Some 300,000 children are expected to attend this year’s hunt, held at 250 sites owned by the National Trust, a charity that promotes conservation. It partners with Cadbury, the maker of the chocolate eggs for the hunt.
“The National Trust is in no way downplaying the significance of Easter,” a spokesman told the Telegraph, placing the rebranding squarely on the shoulders of Cadbury, “who are responsible for the branding and wording of our egg hunt campaign.”
The prime minister, a member of the National Trust, decried the rebranding during a trip to Jordan. Last year’s event was dubbed the “Easter Egg Trail.” This year’s event is simply the “Great British Egg Hunt” — sans Easter.
“I think what the National Trust is doing is frankly just ridiculous,” May told ITV News. “Easter’s very important. It’s important to me, it’s a very important festival for the Christian faith for millions across the world.”
Although the word “Easter” doesn’t appear in event ads, it’s prominent on Cadbury’s website, which beckons customers to “Enjoy Easter Fun” at the “egg hunt.”
“We invite people from all faiths and none to enjoy our seasonal treats,” Cadbury said in a statement.
After the stinging criticism from church officials and the prime minister, the National Trust on Tuesday quietly added the word “Easter” to its Web page describing the egg hunt.
Accounts vary as to how eggs became tied to Easter traditions. Some historians say the egg was considered a symbol of new life, a view dating to ancient times and non-Christians. Others say the eggs symbolize Christian belief that Jesus was resurrected from his tomb, which is celebrated on Easter.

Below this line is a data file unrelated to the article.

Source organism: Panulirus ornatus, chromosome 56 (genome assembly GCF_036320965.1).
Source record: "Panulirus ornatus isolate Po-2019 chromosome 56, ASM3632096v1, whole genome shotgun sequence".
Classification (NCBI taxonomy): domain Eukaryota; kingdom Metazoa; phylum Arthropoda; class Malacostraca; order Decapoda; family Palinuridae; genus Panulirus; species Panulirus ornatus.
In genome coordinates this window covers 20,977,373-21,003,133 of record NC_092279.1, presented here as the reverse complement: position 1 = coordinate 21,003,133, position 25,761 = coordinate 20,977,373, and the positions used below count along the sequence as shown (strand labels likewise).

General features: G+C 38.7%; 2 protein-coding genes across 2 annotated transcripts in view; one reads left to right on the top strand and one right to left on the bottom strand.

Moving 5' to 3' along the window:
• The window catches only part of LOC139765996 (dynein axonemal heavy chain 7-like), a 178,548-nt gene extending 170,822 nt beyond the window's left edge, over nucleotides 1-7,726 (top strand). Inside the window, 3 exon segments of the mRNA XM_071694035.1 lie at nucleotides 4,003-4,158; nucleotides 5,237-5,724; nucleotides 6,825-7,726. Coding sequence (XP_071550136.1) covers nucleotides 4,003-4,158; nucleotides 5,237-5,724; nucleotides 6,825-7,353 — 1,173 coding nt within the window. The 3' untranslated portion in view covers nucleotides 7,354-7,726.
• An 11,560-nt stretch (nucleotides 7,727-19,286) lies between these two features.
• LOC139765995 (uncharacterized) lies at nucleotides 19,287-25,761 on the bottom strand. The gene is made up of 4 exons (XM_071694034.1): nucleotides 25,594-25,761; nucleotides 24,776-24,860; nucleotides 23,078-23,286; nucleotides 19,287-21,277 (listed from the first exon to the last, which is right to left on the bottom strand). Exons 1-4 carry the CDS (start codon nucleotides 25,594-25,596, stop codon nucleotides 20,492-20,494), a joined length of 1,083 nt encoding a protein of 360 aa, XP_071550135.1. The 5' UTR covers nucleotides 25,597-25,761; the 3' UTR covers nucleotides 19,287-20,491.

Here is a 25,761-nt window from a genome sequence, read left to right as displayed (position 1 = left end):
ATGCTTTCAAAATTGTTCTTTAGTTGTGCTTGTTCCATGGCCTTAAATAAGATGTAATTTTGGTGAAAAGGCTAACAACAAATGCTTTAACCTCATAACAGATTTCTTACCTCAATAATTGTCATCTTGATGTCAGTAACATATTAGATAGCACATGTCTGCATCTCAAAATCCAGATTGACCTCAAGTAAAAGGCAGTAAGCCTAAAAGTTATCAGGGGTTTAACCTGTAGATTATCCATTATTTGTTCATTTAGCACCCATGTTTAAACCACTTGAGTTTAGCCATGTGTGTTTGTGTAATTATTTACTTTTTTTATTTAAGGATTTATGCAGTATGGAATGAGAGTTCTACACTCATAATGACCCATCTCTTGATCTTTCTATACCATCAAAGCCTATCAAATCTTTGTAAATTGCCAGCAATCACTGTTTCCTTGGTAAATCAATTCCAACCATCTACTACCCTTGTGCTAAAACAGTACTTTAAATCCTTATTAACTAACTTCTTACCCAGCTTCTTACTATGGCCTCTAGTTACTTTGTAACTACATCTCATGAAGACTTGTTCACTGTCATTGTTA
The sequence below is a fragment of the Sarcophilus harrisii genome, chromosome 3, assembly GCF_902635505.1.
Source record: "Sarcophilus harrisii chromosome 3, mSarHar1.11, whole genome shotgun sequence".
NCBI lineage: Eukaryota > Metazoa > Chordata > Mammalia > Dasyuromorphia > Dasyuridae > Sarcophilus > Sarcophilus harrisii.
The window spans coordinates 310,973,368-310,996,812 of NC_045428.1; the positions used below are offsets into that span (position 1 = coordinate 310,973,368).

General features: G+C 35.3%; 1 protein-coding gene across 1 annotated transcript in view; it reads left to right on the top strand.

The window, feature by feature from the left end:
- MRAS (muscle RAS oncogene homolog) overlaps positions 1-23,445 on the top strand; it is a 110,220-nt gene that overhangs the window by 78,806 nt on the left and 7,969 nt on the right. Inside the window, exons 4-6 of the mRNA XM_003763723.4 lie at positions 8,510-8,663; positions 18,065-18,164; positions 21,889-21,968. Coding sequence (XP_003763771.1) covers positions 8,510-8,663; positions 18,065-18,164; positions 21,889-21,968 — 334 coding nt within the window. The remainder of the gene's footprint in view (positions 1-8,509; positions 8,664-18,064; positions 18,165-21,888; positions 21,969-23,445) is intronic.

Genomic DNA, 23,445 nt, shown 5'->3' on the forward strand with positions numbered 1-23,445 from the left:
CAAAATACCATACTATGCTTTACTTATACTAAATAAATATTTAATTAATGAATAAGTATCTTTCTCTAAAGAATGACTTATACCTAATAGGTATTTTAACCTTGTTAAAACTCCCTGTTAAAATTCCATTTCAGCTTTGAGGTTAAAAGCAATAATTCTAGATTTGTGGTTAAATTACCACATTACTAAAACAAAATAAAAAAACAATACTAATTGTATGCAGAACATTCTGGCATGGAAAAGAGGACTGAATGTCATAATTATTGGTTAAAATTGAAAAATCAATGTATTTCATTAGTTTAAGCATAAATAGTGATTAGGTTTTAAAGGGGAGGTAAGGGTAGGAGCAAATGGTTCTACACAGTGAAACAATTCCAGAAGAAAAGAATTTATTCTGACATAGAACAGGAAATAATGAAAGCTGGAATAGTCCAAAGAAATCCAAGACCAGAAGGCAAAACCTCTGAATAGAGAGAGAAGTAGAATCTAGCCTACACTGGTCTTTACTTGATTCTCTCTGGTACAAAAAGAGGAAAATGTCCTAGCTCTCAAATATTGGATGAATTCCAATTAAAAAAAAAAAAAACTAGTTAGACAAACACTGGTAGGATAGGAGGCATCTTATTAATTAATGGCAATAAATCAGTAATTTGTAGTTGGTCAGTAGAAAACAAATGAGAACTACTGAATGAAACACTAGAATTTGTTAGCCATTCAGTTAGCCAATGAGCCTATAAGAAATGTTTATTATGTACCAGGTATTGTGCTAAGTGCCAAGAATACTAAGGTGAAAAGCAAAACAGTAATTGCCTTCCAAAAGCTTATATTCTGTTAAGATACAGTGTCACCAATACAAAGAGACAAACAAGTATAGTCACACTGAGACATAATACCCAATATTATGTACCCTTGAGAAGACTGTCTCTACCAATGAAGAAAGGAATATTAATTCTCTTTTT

In addition, some Christians avoid dairy products and eggs during Lent, so they became a decorative focal point at Easter.
Archbishop John Sentamu of York said Cadbury’s rebranding effort insults the memory of the chocolate maker’s founder, John Cadbury, who was a Quaker.
“To drop Easter from Cadbury’s Easter Egg Hunt in my book is tantamount to spitting on the grave of Cadbury,” Sentamu said in a statement provided to The Post by the Church of England.
Maybe not, said Esther McConnell, a descendant of Cadbury, who posted a note on Twitter directed at the archbishop: “I’m sure John Cadbury (my g.g.g.g. grandfather) is not spinning in his grave. As a Quaker, he didn’t celebrate Easter.”